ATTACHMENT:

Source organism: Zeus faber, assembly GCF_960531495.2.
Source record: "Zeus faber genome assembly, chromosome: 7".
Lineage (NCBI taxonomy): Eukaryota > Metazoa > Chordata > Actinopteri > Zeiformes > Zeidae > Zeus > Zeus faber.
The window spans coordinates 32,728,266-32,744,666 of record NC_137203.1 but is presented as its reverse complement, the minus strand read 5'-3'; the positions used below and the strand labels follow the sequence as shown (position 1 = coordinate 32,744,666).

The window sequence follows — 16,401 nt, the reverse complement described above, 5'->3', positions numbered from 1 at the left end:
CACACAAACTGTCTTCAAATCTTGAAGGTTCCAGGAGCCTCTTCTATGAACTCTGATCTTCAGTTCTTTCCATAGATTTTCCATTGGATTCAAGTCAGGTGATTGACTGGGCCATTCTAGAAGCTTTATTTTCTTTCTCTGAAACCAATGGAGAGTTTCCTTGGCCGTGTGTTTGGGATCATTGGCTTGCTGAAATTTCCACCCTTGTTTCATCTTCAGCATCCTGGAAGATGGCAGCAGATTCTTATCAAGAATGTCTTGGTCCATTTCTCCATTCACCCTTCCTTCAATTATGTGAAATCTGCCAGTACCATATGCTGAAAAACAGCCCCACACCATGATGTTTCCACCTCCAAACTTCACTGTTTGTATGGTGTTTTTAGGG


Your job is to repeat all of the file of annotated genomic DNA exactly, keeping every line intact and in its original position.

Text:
Source organism: Zeus faber, assembly GCF_960531495.2.
Source record: "Zeus faber genome assembly, chromosome: 7".
Lineage (NCBI taxonomy): Eukaryota > Metazoa > Chordata > Actinopteri > Zeiformes > Zeidae > Zeus > Zeus faber.
The window spans coordinates 32,728,266-32,744,666 of record NC_137203.1 but is presented as its reverse complement, the minus strand read 5'-3'; the positions used below and the strand labels follow the sequence as shown (position 1 = coordinate 32,744,666).

The window sequence follows — 16,401 nt, the reverse complement described above, 5'->3', positions numbered from 1 at the left end:
CACACAAACTGTCTTCAAATCTTGAAGGTTCCAGGAGCCTCTTCTATGAACTCTGATCTTCAGTTCTTTCCATAGATTTTCCATTGGATTCAAGTCAGGTGATTGACTGGGCCATTCTAGAAGCTTTATTTTCTTTCTCTGAAACCAATGGAGAGTTTCCTTGGCCGTGTGTTTGGGATCATTGGCTTGCTGAAATTTCCACCCTTGTTTCATCTTCAGCATCCTGGAAGATGGCAGCAGATTCTTATCAAGAATGTCTTGGTCCATTTCTCCATTCACCCTTCCTTCAATTATGTGAAATCTGCCAGTACCATATGCTGAAAAACAGCCCCACACCATGATGTTTCCACCTCCAAACTTCACTGTTTGTATGGTGTTTTTAGGG